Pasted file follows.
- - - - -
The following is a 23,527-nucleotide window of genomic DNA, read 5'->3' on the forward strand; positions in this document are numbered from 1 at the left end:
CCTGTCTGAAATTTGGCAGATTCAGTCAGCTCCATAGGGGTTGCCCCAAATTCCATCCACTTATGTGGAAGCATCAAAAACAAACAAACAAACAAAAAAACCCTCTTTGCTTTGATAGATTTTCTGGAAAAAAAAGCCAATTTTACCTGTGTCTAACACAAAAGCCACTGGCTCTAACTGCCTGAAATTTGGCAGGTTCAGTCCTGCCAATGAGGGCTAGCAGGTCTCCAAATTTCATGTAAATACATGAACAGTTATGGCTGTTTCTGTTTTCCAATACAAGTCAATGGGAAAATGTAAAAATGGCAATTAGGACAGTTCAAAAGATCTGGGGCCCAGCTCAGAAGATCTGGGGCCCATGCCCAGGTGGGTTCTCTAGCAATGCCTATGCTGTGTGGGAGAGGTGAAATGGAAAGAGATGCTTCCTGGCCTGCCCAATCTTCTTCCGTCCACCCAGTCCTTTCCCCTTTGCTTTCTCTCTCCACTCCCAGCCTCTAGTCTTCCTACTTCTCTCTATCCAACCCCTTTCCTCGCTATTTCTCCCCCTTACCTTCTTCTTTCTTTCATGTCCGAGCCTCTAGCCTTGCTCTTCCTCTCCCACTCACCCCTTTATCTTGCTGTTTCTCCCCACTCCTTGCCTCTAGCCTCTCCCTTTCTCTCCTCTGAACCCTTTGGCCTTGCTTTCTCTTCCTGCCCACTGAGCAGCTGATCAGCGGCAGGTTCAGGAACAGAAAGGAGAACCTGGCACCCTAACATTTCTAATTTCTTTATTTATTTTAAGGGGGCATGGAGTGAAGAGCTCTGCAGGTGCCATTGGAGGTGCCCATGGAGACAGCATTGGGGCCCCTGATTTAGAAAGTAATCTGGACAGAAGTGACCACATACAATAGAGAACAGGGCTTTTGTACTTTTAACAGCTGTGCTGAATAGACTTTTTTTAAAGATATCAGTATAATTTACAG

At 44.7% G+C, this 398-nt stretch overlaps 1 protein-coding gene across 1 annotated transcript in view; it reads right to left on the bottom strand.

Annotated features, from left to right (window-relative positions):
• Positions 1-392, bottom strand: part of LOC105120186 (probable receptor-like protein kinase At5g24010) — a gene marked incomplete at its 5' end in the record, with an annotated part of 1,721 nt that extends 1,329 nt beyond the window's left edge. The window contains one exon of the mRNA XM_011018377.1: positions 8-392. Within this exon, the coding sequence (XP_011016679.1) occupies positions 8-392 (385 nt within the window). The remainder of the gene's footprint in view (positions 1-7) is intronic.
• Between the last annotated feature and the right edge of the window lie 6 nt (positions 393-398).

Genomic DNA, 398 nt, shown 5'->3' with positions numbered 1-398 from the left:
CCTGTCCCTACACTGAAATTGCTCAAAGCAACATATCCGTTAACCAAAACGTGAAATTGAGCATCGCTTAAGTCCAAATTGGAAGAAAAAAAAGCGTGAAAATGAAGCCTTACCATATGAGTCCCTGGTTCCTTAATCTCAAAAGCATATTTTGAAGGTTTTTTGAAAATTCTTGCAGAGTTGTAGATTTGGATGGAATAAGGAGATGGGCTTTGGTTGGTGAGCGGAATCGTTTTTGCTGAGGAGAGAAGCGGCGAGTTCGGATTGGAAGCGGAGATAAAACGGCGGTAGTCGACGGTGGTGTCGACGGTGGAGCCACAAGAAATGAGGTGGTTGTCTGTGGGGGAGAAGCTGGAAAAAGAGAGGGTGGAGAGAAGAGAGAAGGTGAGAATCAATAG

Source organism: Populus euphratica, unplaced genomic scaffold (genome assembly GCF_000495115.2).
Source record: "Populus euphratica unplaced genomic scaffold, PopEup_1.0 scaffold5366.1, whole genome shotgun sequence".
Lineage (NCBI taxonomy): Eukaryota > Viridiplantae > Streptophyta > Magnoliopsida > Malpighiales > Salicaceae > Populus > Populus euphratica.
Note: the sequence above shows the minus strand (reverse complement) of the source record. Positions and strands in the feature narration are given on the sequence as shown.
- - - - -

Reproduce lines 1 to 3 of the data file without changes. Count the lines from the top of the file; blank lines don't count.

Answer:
The following is a 23,527-nucleotide window of genomic DNA, read 5'->3' on the forward strand; positions in this document are numbered from 1 at the left end:
CCTGTCTGAAATTTGGCAGATTCAGTCAGCTCCATAGGGGTTGCCCCAAATTCCATCCACTTATGTGGAAGCATCAAAAACAAACAAACAAACAAAAAAACCCTCTTTGCTTTGATAGATTTTCTGGAAAAAAAAGCCAATTTTACCTGTGTCTAACACAAAAGCCACTGGCTCTAACTGCCTGAAATTTGGCAGGTTCAGTCCTGCCAATGAGGGCTAGCAGGTCTCCAAATTTCATGTAAATACATGAACAGTTATGGCTGTTTCTGTTTTCCAATACAAGTCAATGGGAAAATGTAAAAATGGCAATTAGGACAGTTCAAAAGATCTGGGGCCCAGCTCAGAAGATCTGGGGCCCATGCCCAGGTGGGTTCTCTAGCAATGCCTATGCTGTGTGGGAGAGGTGAAATGGAAAGAGATGCTTCCTGGCCTGCCCAATCTTCTTCCGTCCACCCAGTCCTTTCCCCTTTGCTTTCTCTCTCCACTCCCAGCCTCTAGTCTTCCTACTTCTCTCTATCCAACCCCTTTCCTCGCTATTTCTCCCCCTTACCTTCTTCTTTCTTTCATGTCCGAGCCTCTAGCCTTGCTCTTCCTCTCCCACTCACCCCTTTATCTTGCTGTTTCTCCCCACTCCTTGCCTCTAGCCTCTCCCTTTCTCTCCTCTGAACCCTTTGGCCTTGCTTTCTCTTCCTGCCCACTGAGCAGCTGATCAGCGGCAGGTTCAGGAACAGAAAGGAGAACCTGGCACCCTAACATTTCTAATTTCTTTATTTATTTTAAGGGGGCATGGAGTGAAGAGCTCTGCAGGTGCCATTGGAGGTGCCCATGGAGACAGCATTGGGGCCCCTGATTTAGAAAGTAATCTGGACAGAAGTGACCACATACAATAGAGAACAGGGCTTTTGTACTTTTAACAGCTGTGCTGAATAGACTTTTTTTAAAGATATCAGTATAATTTACAG

At 44.7% G+C, this 398-nt stretch overlaps 1 protein-coding gene across 1 annotated transcript in view; it reads right to left on the bottom strand.